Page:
Never in a million years are we going to confuse Jonathan Toews with Jimmy Fallon, Jerry Seinfeld, Kevin Hart or Carrot Top.
But the Chicago Blackhawks' captain has become more accustomed to working in a one-liner or two during interviews in recent years.
Certain players must step up their games if the Blackhawks are going to get back to the promised land. John Dietz is taking a look at them in a three-part series:
Today: Jonathan Toews
Monday: The Super Sophs
Tuesday: Brent Seabrook
And after watching Brandon Saad score 3 goals and Richard Panik record 2 assists in a preseason victory over Detroit on Sept. 21, Toews hit us up with this doozy about his linemates two days later:
"Nice to see what they can do without me. Maybe I'll take a few more nights off and let Saader and Panner do their thing."
What has NOT been a laughing matter the past two seasons -- and especially in the playoffs -- is Toews' offensive production.
So today, as we begin a series that looks at who needs to step up for the Blackhawks to become the team it was not that long ago, we go to the most obvious place: captain Jonathan Toews.
Let's start with this -- we all know what Toews brings to the table. Reliable, strong defender. Positionally aware. Wins a ton of faceoffs. A leader in the room. A voice of reason. And on and on.
But offensively Toews has been like a rudderless boat, weaving aimlessly on 30 different NHL ponds since Saad was traded to Columbus after the 2015 season.
Toews has just 23 goals in 5-on-5 play the last two seasons, which pales in comparison to other prominent players around the NHL, including Pittsburgh's Sidney Crosby (44), San Jose's Joe Pavelski (41), the Islanders' John Tavares (38), Dallas' Tyler Seguin (37), Edmonton's Connor McDavid (33) and Anaheim's Corey Perry (33).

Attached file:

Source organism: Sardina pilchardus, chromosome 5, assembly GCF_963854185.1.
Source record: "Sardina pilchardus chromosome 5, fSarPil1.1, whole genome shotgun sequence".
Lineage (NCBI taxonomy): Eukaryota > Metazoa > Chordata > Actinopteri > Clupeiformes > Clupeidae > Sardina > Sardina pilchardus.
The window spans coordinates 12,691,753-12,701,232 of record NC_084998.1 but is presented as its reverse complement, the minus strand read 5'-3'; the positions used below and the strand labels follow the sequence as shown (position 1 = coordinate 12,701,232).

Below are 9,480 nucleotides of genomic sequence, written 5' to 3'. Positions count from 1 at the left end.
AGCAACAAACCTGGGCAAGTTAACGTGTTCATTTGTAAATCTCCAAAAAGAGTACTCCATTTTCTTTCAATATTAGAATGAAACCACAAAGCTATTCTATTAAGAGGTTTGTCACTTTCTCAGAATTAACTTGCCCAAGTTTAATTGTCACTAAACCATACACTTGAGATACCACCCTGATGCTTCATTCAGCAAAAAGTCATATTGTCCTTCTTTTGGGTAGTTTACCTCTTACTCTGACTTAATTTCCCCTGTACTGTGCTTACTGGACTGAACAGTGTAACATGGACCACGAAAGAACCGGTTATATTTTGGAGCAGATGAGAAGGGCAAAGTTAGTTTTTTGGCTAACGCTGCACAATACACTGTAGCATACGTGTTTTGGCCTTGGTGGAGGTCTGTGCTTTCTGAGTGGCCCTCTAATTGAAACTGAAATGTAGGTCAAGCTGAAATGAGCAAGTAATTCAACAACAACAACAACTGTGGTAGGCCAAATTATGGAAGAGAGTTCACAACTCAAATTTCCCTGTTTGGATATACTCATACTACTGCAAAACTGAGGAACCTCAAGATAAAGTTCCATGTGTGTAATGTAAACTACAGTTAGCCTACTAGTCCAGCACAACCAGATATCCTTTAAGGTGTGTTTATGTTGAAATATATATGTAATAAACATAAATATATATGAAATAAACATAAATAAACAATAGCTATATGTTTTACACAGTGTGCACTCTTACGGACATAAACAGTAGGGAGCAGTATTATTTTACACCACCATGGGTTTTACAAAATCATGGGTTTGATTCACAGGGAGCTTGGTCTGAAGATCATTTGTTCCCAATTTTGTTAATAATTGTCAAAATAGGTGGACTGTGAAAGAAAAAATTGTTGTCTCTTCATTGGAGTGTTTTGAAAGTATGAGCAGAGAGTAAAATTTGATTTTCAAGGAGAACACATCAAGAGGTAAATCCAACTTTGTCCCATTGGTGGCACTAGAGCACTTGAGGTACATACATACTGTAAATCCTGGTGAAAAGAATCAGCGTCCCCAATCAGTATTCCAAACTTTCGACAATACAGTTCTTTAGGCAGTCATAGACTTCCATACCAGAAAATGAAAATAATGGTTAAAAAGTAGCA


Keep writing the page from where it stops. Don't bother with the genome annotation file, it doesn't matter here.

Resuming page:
Hawks teammates Patrick Kane and Artemi Panarin had 48 and 34, respectively, while Ryan Hartman had 18 just last season.
And it's not just the regular season where Toews has been quiet; he has just 1 goal in the Hawks' last 13 postseason games.
Toews has heard the criticism and is vowing to step up his offensive game.
"I don't think it's been that bad," he said of the last two years. "But at the end of the day, when you're not producing, when you're not getting the things you kind of hope for, you've got to learn from it. For me, it's been a learning experience.
"There's always going to be new challenges coming your way and hopefully I've grown as a player and as a person. I'm excited to play hockey again and to be a more effective contributor -- especially on the offensive side for this team."
Toews has indicated that part of growing as a player means staying calm when things go wrong.
In other words, no more banging the stick against the glass, scowling on the bench or muttering under his breath. That kind of leave-it-behind-you attitude is one of the things he admired about Marian Hossa's approach to the game.
The question is, can Toews pull off the equivalent of a personality change 11 years into his NHL career?
"It's not my nature, obviously," Toews said. "But I think sometimes I can't let little mistakes … translate into something bigger than it really is. You've just got to put bad shifts behind you, move past it, keep playing and enjoy the game."
That ought to be a lot easier skating with Saad and Richard Panik. All three players have looked solid this preseason, with Panik perhaps sticking out the most.
A combined 60, 70 or even 80 goals hardly seems out of the question for a line that opponents are going to have an awfully tough time matching up with.
"I look at the potential of that line -- the production coming from down-low plays, 5-on-5 plays, off the rush -- I see them having the puck a lot," Quenneville said. "It'd be nice to see a little competition from your top two lines to see who will be the most productive."
Now that would be interesting.
Because if Toews, Saad and Panik could outpoint Kane, Nick Schmaltz and Patrick Sharp/Alex DeBrincat, the Hawks might just be laughing all the way to another Stanley Cup.
• Twitter: johndietzdh